Radar design requires a precision excitation waveform generator for beamsteering and non-linear pulse generation and the development engineer has different semiconductor-based design approaches to choose from, write Duncan Bosworth and Rob Reeder from Analog Devices
Next generation advanced radar systems demand increased resolution as well as increased sensitivity and tracking capability.
To meet this need, radar systems require more complex waveforms and ever increasing levels of control within the exciter signal chain. Adding to these needs in the exciter signal path is the drive towards economic enhancements; lower power, size and weight as well as more flexible and modular architectures.
Not as often discussed or analysed, as compared to the receiver signal chain, but is equally as important to the overall system operation and performance is pulsed waveform generation for the radar exciter. This excitation waveform generator is a critical aspect of beamsteering, non-linear and complex pulse generation methods.
These different methods require a wide variety of advanced architectures and components to generate the radar pulses supporting challenging phased array transmitter systems.
There is a range of technologies that are available in this area to support the radar exciter designer. Three particular technologies in this area are: direct digital synthesis (DDS), high speed radio frequency digital-to-analogue converters (DACs) and integrated fractional-N (Frac-N) synthesisers. Each approach has its own advantages.
DDS devices have long been used for radar Waveform generation. DDS devices provide a level of integration and abstraction requiring only a limited set of parameters to be written to the device to generate a linear frequency modulated sweep, a widely used pulse type within radar systems.
For example the AD9914/5 DDS device from Analog Devices is able to support frequency agile pulse generation across 1.4GHz of bandwidth.
The frequency tuning and control words are loaded into the AD9914 via a serial or parallel I/O port. Using the integrated sweep mode, the AD9914 can generate linear swept waveforms varying frequency, phase or amplitude.
A 32-bit parallel port is also available to support faster control parameter writing increasing the agility of the DDS output.
RF-DACs provide the most suitable solution in terms of complexity and wide bandwidth waveform generation. Typically the data is fed directly from an FPGA and/or memory source where complex waveforms can be recalled and “played back” through the DAC.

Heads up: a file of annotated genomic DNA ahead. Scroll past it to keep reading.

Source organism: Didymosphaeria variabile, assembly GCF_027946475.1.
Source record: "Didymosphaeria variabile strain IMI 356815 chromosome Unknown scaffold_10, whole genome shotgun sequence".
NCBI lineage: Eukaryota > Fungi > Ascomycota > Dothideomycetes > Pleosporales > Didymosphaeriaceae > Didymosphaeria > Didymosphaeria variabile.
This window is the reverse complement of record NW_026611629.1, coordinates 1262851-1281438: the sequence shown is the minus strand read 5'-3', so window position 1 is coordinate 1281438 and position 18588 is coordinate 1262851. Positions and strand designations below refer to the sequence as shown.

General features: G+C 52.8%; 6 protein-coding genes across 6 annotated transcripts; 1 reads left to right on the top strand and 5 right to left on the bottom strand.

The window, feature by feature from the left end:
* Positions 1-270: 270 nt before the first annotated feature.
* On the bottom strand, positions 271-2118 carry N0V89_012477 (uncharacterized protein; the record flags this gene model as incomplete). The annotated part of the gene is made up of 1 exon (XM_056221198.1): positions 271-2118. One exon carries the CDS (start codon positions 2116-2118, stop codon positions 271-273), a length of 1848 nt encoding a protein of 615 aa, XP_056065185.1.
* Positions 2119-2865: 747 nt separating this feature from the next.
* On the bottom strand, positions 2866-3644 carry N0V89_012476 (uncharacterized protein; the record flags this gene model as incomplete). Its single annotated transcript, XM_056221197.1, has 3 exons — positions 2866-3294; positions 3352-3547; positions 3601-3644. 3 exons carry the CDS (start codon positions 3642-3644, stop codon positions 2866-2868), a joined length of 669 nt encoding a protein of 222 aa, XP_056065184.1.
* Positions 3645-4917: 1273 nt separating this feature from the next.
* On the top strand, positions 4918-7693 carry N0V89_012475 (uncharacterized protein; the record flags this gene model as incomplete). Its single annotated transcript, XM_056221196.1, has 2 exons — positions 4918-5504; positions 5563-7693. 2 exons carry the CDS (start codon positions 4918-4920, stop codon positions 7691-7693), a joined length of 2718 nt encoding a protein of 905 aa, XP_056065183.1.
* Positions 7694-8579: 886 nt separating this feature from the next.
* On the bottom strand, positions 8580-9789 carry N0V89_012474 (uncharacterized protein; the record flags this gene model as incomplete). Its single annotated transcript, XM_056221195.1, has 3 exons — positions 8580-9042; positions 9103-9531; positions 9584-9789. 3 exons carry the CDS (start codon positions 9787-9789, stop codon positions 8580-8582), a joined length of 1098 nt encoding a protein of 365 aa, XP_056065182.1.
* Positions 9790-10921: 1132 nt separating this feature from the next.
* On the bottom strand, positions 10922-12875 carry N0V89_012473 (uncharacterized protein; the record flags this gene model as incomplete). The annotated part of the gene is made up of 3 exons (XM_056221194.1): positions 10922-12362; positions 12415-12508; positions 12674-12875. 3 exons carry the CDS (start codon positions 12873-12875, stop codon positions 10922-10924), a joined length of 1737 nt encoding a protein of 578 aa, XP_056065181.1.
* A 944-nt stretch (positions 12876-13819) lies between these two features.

The AD9129 5.6Gsample/s DAC is capable of generating signals across 1.4GHz of bandwidth. Waveforms are pre-calculated and recalled from memory, so very complex waveforms can be generated including non-linear frequency modulated waveforms which are utilised in some of today’s latest systems.
Provided the frequency agility is retained within the DAC bandwidth, the hop rate, pulse length and pulse repetition frequency can all be varied to within a single DAC sample, or a resolution of 350ps.
For L and S band radar systems, DDS devices and RF-DACs may be used directly without the need for upconversion which significantly reduces the system complexity, i.e. – saving power, size, and weight.
The DAC, when used in mixed mode, can generate waveforms at up to 4.2GHz. However, for X band or higher operating frequency radar systems the DDS or RF DAC will require at least a single upconversion stage to appropriately position the waveform at the correct RF frequency.
DDS and DAC sample rates will continue to increase and it is expected that in the near future C and X band may be addressed without upconversion stages.
However, the latest Frac-N frequency synthesisers, such as the ADF4159, provide one option today for covering L to X band waveform generation by using only a single device. This can reduce the system size, weight and power consumption of the overall system as shown in Figure 1.
One drawback however, is that a Frac-N is not as flexible in terms of agility as an RF-DAC, but does offer both fast and slow waveform generation capability and yet only uses 89mW.
The Frac-N is similar to the DDS as it has a significant amount of abstraction that can be ascertained within the device via a simple SPI interface. Various waveforms such as sawtooth and triangular as well as sweeps can be generated or altered as needed to provide frequency agility.
The advancements in DDS, DAC and PLL devices provide the radar system designer with several different methods and technologies to choose from with the final choice very dependent upon the end application.
Continued growth in bandwidth and integration options within this signal chain will only help to reduce the complexity of overall radar system in general. Watch out as this trend continues to meet the next generation radar system requirements.
Authors are Duncan Bosworth segment marketing engineer and Rob Reeder senior systems application engineer with the I&I Segment/MIL-AERO Group at Analog Devices